In our kitchen sits a chair . . .
It looks kind of simple, just sitting there.
A bit of research gives a hint, of a piece of the journey this little chair took.
Silas Purdy Tuthill was the man . . .
He was born in Landgrove, Bennington, Vermont on September 8th in 1812. According to Randolph County ILGenWeb, "Silas Tuthill came to the village in 1842 to make chairs." He died on February 15th, 1881 in Rockwood, Illinois at the age of sixty-nine.
Tuthill Chair in D.D. Collins House
Tuthill stamp on bottom of chair
Silas was a Quaker. He set up shop in a simple four room factory and began turning out chairs. He turned out so many chairs, that it was said that his became the only chairs to be found in the county as we learn from the following excerpt from Ancestory.com . . .
"Lulu Kelly, a Randolph County School teacher who was a good friend of Tuthill's daughter Ella, wrote before her death: "Many farm kitchens and porches were seated with homemade tables, benches and stools so when my father came home from Rockwood with a set of six shiny black chairs with gold trimming, it made a lasting impression.
S.P. Tuthill is faded but visible
As I remember every farm family that didn't use stools and benches had Tuthill chairs . . .
Mrs. Midjaas said her mother, Mrs. Alice Mann Bilderback, a friend of Lulu Kelly and Ella Tuthill, told of buying her own set of Tuthill chairs.
Young girls in their teens would begin savings for their own chairs and usually purchased them before they were married. Thus families with several daughters would have three or four sets of the chairs in the house."
Photos of his family . . .
Silas had a wife and three children. His daughter, Alice moved to San Francisco after marrying William Young.
Their son, Willard, remained a bachelor and became a Brinks Insurance Investigator and well-known Baritone in San Francisco.
Alice Orillo Tuthill
daughter of Silas Tuthill
Willard Young, son
of Alice Tuthill
Not so far away, unless you're traveling via horse and buggy . . .
A skilled horseman equipped with a solid buggy and a fine horse could possibly make it from Collinsville to Rockwood in one day if the weather was fine, the daylight hours long, and they could access a plank road here and there along their route.
Census over the decades . . .
Rockwood, Illinois census
from wikipedia - click image for link
Collinsville, Illinois census
from wikipedia - click image for link
2017 Map of route from
Collinsville to Rockwood
click image to enlarge
Silas P. Tuthill obituary
click image for zoomable PDF
The factory is no more . . .
Rockwood was and remains a tiny village. According to Ancestory.com:
"Miss Kelly wrote that during the big July 4 picnic of 1876 which was held near the building, it began to rain and picnickers took refuge in the closed factory.
She remembered the machinery was still there and there were two rooms full of new chairs which had not been sold since the elder Tuthill's death.
The Tuthill sons Charles and Eldridge, a school teacher, sold the remaining chairs and sold the factory.
Miss Kelly wrote: 'The Tuthill residence was on a small plateau just above the spring. The plateau or flat was large enough for yard and garden. The chair factory was below on the branch or creek.'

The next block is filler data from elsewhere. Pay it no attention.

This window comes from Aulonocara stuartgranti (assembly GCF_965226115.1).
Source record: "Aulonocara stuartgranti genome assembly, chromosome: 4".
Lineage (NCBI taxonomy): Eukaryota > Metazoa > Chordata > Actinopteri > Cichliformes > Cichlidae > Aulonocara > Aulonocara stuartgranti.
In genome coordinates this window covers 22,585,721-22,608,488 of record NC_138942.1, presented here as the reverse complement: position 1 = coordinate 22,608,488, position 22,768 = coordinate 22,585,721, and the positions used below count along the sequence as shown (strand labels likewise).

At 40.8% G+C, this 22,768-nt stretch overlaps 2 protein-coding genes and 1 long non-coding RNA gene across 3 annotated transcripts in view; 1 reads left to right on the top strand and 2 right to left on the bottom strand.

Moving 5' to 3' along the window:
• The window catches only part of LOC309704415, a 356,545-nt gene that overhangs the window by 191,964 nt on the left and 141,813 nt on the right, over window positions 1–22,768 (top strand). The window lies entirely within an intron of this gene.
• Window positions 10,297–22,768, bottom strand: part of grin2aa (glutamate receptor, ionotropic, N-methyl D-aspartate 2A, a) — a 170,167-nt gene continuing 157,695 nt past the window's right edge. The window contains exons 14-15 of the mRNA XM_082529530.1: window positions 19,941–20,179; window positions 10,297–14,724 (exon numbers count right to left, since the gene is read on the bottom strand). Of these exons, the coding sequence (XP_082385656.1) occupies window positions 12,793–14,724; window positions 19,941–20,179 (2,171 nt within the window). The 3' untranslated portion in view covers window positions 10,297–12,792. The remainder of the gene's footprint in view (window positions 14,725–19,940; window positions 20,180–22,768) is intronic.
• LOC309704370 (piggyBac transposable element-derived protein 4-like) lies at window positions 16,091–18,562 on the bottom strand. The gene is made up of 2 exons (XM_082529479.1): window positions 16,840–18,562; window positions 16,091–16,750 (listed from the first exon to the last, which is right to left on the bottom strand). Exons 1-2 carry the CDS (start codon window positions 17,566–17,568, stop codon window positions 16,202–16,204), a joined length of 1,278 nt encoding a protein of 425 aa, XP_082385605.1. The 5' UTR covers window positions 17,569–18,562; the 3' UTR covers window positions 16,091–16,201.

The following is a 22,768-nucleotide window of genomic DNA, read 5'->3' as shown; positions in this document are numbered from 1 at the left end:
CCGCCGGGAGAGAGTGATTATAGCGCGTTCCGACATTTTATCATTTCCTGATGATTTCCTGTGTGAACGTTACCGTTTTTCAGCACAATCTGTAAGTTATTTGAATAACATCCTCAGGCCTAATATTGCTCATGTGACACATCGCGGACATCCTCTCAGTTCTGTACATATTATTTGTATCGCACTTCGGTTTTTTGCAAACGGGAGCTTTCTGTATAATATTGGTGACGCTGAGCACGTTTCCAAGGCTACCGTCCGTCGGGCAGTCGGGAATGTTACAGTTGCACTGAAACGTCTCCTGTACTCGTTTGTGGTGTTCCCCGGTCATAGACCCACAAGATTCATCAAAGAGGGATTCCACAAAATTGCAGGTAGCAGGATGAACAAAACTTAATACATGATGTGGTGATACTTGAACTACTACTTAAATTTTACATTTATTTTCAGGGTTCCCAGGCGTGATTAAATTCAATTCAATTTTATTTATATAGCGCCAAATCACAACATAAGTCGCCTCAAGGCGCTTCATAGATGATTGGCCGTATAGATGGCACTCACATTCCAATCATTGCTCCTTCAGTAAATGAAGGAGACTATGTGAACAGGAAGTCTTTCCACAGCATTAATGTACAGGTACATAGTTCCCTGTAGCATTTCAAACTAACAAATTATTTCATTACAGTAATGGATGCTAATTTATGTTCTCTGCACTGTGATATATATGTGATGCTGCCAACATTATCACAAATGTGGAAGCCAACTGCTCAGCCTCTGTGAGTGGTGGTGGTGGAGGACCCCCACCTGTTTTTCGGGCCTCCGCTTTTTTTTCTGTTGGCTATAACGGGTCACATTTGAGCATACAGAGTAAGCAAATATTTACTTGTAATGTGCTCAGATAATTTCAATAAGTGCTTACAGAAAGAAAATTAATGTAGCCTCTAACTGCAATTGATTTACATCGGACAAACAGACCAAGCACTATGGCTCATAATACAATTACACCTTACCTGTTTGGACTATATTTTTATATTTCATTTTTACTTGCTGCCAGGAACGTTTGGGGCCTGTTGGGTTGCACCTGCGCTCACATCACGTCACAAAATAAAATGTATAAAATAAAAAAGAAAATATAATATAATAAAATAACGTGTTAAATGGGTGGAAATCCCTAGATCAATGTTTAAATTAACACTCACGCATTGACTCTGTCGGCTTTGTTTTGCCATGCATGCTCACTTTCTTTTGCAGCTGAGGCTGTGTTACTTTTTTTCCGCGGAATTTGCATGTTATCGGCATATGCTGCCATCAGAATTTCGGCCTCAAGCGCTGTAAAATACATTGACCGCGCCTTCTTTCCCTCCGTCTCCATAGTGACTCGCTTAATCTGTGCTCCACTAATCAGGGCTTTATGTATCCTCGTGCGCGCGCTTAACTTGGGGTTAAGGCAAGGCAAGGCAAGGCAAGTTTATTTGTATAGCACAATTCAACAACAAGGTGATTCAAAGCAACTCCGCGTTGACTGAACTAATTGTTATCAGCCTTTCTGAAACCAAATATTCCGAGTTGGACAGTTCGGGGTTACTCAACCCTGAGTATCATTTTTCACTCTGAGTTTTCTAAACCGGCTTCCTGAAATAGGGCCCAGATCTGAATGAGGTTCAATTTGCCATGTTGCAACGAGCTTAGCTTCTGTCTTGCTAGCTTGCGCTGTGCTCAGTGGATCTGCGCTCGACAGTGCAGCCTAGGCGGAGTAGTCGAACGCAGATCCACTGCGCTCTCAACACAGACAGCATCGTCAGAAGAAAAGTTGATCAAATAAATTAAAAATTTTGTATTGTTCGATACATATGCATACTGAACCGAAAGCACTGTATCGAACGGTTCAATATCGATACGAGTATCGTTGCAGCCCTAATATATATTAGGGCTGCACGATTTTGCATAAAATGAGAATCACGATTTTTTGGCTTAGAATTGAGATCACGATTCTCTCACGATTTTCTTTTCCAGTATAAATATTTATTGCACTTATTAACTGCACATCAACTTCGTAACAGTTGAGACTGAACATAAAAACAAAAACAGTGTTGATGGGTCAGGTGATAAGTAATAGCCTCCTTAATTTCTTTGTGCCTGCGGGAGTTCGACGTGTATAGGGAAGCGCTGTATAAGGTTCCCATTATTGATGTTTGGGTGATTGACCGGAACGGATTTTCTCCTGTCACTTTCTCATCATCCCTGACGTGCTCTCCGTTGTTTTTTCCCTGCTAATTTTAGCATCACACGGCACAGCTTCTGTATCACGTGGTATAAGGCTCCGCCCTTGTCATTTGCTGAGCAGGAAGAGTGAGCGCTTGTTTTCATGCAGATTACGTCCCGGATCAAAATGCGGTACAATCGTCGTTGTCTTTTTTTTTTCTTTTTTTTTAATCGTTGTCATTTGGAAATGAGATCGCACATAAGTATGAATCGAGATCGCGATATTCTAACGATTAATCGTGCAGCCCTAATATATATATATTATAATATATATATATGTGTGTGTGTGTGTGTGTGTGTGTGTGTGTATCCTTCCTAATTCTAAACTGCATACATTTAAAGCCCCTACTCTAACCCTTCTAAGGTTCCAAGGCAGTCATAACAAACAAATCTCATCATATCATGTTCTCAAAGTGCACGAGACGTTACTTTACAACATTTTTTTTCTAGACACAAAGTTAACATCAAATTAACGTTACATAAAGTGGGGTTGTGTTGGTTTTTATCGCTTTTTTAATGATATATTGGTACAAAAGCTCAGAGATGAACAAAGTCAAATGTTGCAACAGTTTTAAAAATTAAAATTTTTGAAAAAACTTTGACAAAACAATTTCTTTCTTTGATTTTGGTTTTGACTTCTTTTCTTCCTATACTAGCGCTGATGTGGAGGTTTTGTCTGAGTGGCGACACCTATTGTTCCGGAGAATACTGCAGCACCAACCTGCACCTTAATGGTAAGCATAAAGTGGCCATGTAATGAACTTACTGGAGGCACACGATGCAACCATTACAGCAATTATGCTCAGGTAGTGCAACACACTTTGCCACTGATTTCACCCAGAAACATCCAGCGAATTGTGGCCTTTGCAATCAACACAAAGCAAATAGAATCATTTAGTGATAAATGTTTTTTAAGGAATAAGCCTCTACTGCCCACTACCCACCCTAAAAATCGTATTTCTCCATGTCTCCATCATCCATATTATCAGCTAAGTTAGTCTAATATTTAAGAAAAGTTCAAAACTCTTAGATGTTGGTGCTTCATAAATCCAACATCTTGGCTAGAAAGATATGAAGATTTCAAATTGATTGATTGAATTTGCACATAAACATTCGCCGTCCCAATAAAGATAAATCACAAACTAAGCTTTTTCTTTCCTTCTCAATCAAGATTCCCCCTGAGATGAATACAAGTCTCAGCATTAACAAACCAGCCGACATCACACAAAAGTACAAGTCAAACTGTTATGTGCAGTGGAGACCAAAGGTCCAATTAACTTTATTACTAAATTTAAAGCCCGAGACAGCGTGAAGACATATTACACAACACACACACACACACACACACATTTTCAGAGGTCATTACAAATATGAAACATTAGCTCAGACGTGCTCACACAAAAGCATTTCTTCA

Today another house occupies the plateau and only small clearing marks the site of the factory. The Tuthill spring is almost lost in the underbrush that surrounds it."
Chair photos by Paul Welch
To read an excerpts from Mildred B. Midjaas' book, "Rockwood ~ Forgotten Glory" (1976)
click the button below:
More about the Tuthills . . .
Recently Alice Summerford visited the Collins House. When she googled Tuthill chairs the Friends of the D.D. Collins House website popped up.
You may be wondering what is so special about that. Well… Alice is the great, great, great granddaughter of Silas Tuthill, the maker of the chairs that are in the kitchen of the D.D. Collins House.
Alice currently lives in Alabama, but as circumstances would have it, she and her family were going to be in St. Louis for a graduation. She called Lavadna and asked if there were any way to visit the Collins House on a week day. Lavadna, who indicated that it would not be a problem, called Lois, and the two of them met with Alice and her family at the house.
As you may recall, Silas Tuthill lived in Rockwood, Illinois with his wife Desdimona, and their two daughters, Ella Elizabeth and Alice Orillia.
Alice is also the first cousin of Edward Finnell. His father was Alice’s mother’s brother. Edward forwarded an excerpt from a book by Mildred Midjaas referenced above.
Click image for zoomable PDF.
The genealogy of Silas Tuthill, and the photos of his family and factory were provided by Alice Summerford. Alice has a set of Tuthill chairs in her kitchen and said her family is proud to use them on a daily basis.
It’s all in the family . . .
Lois and Lavadna were so happy to meet with the Summerfords, members of the Tuthill family. We are excited to share these photos with you. They are now a part of the history that continues to be created about the Collins House and it’s furnishings.
Alice Summerford, her son David, and his wife Amanda look for the Tuthill mark.
Amanda is in the dining room studying the Grant etching;
Alice is in the kitchen talking to Lavadna;
Clark is in the parlor chatting with Lois.
Lavadna talks to Alice and her family and explains that the setee set was donated to the Friends of the
D.D. Collins House by Gary Clark and his wife.
Alice shared the Tuthill family tree with Lois.
The Summerford family, Amanda, David, Alice and Clark, cannot leave before signing the guest book.
We are so honored that the Summerford family took time to visit the Collins House to see the heirloom chairs made by Silas Tuthill - preserved for all visitors to learn about and admire. Alice said, "Mother always cherished the Tuthill chairs and knew they were special."
Photos courtesy of Lois Metzger.
Phone: Call Lavadna at 618.420.0288